When he put out his call for new copy-editors earlier this month, Tom listed the requirements of candidates sought for the role. The essential expertise and interests of an Information Research copy-editor are:
a good understanding of English grammar and style – the English version, not the American 🙂
an interest in what is going on in the world of information science, information management, librarianship, archives and records management, information systems, digital libraries, etc., etc.
a belief in the value of open access publishing of the Platinum kind (i.e., no author charges and no subscriptions), and a desire to help the cause.
I suggested that Lyndsey apply because I know that she is keen to contribute more to the wider Information Science research community, and I believed that she would enjoy this work. I also had a feeling that she would be good at it. The latter proved to be the case when she copy-edited a trial paper for Tom as her Information Research copy-editor ‘entrance exam’.
I’m sure that Lyndsey will enjoy the professional development opportunities that this role will offer her, particularly in terms of learning more about the wider field of study in which her own PhD is based, and networking with others who work on the journal (including the editorial board members).
There was also an opportunity to take a tour of the RSE‘s headquarters at 22-26 George Street. As we were guided through the building we learnt more about the people who have played key roles in the work of the RSE (while some of them looked down at us from their portraits). We were also invited to examine some of the RSE‘s treasures, including scientific notes in the handwriting of James Clerk Maxwell, and the Crown Charter of Incorporation that constituted the formation of the society in 1783. Continue reading →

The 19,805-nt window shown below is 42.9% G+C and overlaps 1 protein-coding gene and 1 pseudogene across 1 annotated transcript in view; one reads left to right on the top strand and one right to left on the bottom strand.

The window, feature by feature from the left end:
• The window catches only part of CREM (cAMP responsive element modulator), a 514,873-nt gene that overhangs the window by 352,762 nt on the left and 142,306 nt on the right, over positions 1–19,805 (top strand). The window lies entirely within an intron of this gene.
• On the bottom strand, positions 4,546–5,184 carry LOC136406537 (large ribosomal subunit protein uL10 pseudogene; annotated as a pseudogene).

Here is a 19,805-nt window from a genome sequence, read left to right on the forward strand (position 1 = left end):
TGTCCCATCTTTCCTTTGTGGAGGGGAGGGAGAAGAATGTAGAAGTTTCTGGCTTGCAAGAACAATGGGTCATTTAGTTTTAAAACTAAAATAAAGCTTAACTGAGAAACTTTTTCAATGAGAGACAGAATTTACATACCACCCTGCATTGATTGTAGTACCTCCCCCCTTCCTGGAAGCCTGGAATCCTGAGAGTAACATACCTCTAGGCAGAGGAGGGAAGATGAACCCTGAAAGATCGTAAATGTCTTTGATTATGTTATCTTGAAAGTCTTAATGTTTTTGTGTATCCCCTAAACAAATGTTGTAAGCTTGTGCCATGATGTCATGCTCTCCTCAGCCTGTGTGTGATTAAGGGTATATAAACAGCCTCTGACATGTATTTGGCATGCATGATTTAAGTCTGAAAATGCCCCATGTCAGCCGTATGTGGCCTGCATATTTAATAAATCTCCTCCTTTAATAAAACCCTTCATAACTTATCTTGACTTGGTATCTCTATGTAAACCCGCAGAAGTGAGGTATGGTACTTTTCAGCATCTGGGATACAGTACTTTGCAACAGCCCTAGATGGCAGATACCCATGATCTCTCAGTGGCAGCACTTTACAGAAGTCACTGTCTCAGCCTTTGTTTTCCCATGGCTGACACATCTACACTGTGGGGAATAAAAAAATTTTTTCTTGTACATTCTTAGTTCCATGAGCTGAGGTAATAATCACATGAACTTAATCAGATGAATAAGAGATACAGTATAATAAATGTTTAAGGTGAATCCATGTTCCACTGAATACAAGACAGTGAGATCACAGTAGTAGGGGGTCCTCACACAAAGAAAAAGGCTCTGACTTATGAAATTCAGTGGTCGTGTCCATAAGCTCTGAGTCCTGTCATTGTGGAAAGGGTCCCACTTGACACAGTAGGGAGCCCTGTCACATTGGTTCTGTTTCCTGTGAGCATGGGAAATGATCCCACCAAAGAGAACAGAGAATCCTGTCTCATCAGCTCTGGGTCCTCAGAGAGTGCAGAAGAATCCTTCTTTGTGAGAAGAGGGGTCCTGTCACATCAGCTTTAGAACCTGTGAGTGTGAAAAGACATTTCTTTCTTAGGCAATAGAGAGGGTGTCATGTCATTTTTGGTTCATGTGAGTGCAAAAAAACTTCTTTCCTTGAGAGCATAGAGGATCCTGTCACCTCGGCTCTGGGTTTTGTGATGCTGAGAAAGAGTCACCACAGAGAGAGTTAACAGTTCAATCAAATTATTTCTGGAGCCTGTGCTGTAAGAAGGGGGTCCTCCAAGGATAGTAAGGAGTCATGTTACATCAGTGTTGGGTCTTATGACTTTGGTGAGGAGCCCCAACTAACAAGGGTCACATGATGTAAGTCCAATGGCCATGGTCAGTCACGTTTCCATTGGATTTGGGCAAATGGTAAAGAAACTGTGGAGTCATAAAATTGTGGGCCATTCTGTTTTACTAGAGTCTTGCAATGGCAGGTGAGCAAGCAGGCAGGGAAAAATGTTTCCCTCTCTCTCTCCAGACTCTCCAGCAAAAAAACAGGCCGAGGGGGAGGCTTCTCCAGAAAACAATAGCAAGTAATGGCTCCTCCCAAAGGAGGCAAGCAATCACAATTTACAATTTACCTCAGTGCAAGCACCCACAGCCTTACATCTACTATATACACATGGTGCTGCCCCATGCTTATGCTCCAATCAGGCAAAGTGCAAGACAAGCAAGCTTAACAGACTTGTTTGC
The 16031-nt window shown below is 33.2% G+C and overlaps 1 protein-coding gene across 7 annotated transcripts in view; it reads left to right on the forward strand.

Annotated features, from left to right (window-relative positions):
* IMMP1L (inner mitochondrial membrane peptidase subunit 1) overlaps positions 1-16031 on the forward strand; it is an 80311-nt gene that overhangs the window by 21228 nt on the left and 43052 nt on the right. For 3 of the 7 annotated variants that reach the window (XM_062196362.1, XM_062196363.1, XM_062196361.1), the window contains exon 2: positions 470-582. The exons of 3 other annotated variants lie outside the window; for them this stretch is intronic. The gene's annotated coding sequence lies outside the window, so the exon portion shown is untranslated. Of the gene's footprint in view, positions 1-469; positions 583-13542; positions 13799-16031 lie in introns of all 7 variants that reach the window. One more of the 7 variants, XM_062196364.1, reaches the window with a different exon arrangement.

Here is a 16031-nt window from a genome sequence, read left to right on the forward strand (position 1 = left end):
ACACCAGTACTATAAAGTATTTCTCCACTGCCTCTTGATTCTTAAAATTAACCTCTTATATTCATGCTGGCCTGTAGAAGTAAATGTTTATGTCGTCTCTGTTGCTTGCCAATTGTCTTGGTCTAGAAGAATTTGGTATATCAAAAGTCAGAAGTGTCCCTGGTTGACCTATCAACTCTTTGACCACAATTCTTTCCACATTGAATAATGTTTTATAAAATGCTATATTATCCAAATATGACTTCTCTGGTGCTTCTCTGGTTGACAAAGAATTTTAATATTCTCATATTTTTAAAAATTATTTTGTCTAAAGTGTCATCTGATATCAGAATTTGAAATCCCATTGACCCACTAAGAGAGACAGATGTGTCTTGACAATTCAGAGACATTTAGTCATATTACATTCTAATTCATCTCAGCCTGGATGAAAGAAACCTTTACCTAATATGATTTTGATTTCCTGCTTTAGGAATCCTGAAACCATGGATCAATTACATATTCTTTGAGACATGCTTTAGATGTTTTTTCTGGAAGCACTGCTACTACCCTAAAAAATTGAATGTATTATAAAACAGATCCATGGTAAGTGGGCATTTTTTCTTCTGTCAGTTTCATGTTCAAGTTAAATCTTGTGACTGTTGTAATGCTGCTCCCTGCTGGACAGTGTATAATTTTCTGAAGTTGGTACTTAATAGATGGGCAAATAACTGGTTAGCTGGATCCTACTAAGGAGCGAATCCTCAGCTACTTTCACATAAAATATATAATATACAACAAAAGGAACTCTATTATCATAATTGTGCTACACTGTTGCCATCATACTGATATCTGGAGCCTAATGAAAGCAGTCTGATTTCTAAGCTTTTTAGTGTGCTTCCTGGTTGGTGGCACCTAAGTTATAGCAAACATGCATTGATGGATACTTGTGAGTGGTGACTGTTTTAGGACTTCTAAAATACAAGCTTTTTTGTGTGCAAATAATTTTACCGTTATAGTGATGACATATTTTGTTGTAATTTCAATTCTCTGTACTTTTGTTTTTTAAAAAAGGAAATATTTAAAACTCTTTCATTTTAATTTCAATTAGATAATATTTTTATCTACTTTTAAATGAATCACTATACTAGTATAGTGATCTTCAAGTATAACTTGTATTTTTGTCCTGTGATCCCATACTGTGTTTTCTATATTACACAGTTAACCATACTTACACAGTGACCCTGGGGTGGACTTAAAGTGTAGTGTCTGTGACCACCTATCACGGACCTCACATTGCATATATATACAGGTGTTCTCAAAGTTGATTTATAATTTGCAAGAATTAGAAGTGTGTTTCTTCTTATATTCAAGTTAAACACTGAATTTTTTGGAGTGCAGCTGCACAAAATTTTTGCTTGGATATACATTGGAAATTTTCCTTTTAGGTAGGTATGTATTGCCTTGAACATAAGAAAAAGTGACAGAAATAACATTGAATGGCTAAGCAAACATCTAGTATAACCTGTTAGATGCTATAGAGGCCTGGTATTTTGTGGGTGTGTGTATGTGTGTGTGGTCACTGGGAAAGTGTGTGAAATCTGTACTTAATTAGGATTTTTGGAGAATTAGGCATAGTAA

In general, libraries are considered as inclusive institutions, where all users expect to receive the same level of service regardless of personal characteristics such as age, gender, marital status, race, religion, sexual orientation or social class.
Information science researchers with interests in Everyday Life Information Seeking, and information behaviours in online environments, are invited to register for a research symposium to be held in Edinburgh on Thursday 22 June 2017. Registration is free to all (whether established academics, early career researchers or PhD students), with a number of travel bursaries available to support the participation of PhD students (please see below). Continue reading →